On April 4, various Georgian news agencies, based on an article by the British newspaper The Guardian, reported that Georgian Prime Minister Bidzina Ivanishvili was the owner in 2006–2009 of a secret offshore company, Bosherston Overseas Corp. (BOC), in the British Virgin Islands (www.geworld.ge, www.netgazeti.ge, www.medianews.ge, April 4). The report was based on the investigation of the Washington, DC-based International Consortium of Investigative Journalism (ICIJ), which revealed the names of thousands of people from around the globe who owned secret offshore companies in the British Virgin Islands. The revelation raised a host of questions about political corruption, fraud, money-laundering, and lack of accountability in different parts of the world.
The Georgian prime minister, who portrays himself as an impeccable businessman and who partially based his election campaign on a message of transparency and accountability, downplayed the significance of the report. He expressed his surprise about the controversy surrounding the report and stated that owning an off-shore firm was normal practice; he did not see any problem with it (www.financial.ge, April 10). Additionally, his office issued an official statement, declaring that the prime minister no longer owned any shares in BOC (www.radiotavisupleba.ge, April 5).
However, other factors are already also beginning to tarnish Ivanishvili’s government. On March 28, during a road accident that involved police chief Valeri Telia of the interior ministry’s Ajara regional department, as well as a member of the Georgian Young Lawyers Association (GYLA), Telia physically and verbally attacked the GYLA member. When GYLA demanded an investigation into the incident, the street video camera footage that recorded the exchange turned out to be fully damaged. The ministry quickly blamed a local police officer for the videotape’s accidental damage, excluding any foul play. Soon it became clear that Telia had actually been driving his car without a driver’s license. The Minister of Interior Irakli Gharibashvili soon stepped into the unfolding scandal to protect Telia, his close friend and confidante. Minister Gharibashvili urged everyone to close the incident quickly. The minister also fiercely resisted any attempts to require a drug test for the Ajara police chief, inviting speculation that Telia actually used drugs (www.geonews.ge, March 28; www.ick.ge, www.for.ge, April 3, 5).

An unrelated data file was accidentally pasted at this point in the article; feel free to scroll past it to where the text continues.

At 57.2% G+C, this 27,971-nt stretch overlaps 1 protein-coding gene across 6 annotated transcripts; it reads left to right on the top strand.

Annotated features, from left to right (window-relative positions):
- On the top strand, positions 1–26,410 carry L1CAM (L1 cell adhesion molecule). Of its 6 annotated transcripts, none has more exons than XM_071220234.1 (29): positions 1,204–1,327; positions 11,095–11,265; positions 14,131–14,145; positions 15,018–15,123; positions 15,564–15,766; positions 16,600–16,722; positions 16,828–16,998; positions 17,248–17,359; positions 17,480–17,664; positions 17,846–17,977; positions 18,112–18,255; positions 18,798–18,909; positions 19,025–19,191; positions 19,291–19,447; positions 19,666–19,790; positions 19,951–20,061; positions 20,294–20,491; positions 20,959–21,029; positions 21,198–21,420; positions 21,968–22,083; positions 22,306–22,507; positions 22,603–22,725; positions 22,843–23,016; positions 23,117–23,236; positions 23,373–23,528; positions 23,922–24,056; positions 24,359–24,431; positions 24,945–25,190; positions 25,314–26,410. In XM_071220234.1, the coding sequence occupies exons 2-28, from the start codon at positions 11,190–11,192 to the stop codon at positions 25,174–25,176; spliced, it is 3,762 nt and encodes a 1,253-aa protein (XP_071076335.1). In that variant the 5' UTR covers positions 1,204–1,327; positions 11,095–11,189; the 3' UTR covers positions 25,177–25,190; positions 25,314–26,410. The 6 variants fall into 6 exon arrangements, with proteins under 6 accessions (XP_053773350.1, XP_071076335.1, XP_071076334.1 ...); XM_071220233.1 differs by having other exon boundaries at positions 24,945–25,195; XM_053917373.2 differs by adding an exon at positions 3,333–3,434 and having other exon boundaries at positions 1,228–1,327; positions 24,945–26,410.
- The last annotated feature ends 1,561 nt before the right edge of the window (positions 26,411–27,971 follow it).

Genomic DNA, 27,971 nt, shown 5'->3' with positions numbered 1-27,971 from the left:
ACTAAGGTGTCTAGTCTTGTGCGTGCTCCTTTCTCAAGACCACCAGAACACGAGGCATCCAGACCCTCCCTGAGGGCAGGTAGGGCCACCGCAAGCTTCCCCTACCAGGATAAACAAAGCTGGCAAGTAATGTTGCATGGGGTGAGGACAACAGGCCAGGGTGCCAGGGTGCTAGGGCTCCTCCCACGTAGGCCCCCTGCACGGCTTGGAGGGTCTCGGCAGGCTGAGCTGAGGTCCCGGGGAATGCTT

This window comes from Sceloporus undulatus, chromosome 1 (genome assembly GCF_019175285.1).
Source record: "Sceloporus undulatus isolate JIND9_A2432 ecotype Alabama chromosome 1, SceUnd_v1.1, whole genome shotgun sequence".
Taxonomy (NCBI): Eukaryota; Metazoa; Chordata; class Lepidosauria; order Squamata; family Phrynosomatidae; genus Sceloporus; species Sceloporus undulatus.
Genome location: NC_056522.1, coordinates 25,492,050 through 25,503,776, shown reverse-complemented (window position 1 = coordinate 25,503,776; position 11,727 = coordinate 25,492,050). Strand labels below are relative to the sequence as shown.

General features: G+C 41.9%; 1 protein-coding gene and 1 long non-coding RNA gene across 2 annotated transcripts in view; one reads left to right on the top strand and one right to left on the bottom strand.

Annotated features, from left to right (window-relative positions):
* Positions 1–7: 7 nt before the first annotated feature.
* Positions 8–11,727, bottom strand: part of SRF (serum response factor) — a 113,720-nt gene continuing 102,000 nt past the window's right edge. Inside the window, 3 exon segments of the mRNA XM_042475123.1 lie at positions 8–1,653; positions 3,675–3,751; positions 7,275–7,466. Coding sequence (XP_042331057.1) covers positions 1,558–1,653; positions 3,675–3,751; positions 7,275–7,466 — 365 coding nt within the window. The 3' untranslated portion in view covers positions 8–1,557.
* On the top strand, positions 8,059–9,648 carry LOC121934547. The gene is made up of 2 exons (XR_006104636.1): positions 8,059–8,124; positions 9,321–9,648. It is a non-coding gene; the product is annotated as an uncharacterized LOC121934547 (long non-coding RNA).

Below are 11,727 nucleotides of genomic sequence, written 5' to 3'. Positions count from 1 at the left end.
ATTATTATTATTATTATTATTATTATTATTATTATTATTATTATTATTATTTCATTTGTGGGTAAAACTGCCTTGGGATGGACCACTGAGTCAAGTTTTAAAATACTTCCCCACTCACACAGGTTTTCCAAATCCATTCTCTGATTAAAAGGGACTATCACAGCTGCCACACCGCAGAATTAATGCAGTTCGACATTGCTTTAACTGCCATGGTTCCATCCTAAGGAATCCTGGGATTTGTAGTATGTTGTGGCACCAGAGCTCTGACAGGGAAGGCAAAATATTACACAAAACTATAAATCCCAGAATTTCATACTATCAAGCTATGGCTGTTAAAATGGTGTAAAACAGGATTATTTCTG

As illustrated by the aforementioned example, cases of nepotism and patronage, for which successive Georgian regimes were notorious, is becoming even more pervasive under the new government. As it appears, Prime Minister Ivanishvili does not really oppose such practice and actually does consider it to be natural part of the Georgian character and political reality. As he stated, he does not expect public service cadres to be selected entirely on the basis of honest competition and a candidate’s professional qualities. Personal connections and networks of acquaintances will matter, taking priority over professionalism. He noted that there were many in his team, including himself, who thought this way (www.24saati.ge, February 6).
Ivanishvili’s Georgian Dream (GD) coalition partners have certainly taken note of the prime minister’s attitude toward cadre politics. Nepotistic appointments have continued and accelerated as the new government took power. For instance, Tina Khidasheli, the wife of Chairman of the Georgian Parliament David Usupashvili, took over the position of deputy-chairperson of the “Georgian Dream-Republicans” parliamentary faction. Maia Panjikidze, who is the sister-in-law of Defense Minister Irakli Alasania, was appointed minister of foreign affairs in Ivanishvili’s cabinet. Her son was appointed director of one of the departments at the Ministry of Energy. Alasania’s first deputy became Levan Dolidze, the brother of Victor Dolidze—a close personal friend of the defense minister (www.geworld.ge, February 7). Eka Beselia, the chairwoman of the Human Rights and Civic Integration parliamentary committee, handed a comfortable position to her husband at the Attorney General’s office (www.medianews.ge, February 6).
The wife and sister-in-law of Interior Minister Irakli Gharibashvili were given high-ranking jobs at various ministries. Moreover, the nephew of Gharibashvili’s father-in-law was appointed chief of the General Inspection at the interior ministry. His other relatives also were handed various jobs at different agencies. When asked if he felt any discomfort for appointing his close relatives to assorted positions in government, Gharibashvili replied that his wife’s relatives do not qualify as his own relatives (www.pirweli.com.ge, www.frontnews.ge, March 18).
Another notorious case is that of parliamentary Deputy Speaker Murman Dumbadze, who filled several top-level positions in the regional government of the Adjara Autonomous Republic with his cousins, nephews and brothers-in-law. Multiple other cases can also be found of GD coalition members appointing numerous family members and close relatives to municipal government positions (www.primetimenews.ge, February 6).
The new regime has begun to show its shady side. As Ivanishvili’s government becomes more and more entrenched in Georgia, the cases of abuse of power, nepotism, and patronage networks will likely grow. Subsequently, family and friends being offered positions within the same state institutions gradually will give way to more corrupt practices. Further corruption scandals in Georgia are, thus, unavoidable. Moreover, the quality of government management will likely suffer, since nepotistic appointments are depriving jobs to hundreds and thousands of qualified, talented and honest cadres. All this will arguably lead to a gradual loss of the public’s confidence in GD and eventually to a political bankruptcy of the new regime. The GD-led government certainly is bracing itself for trouble ahead.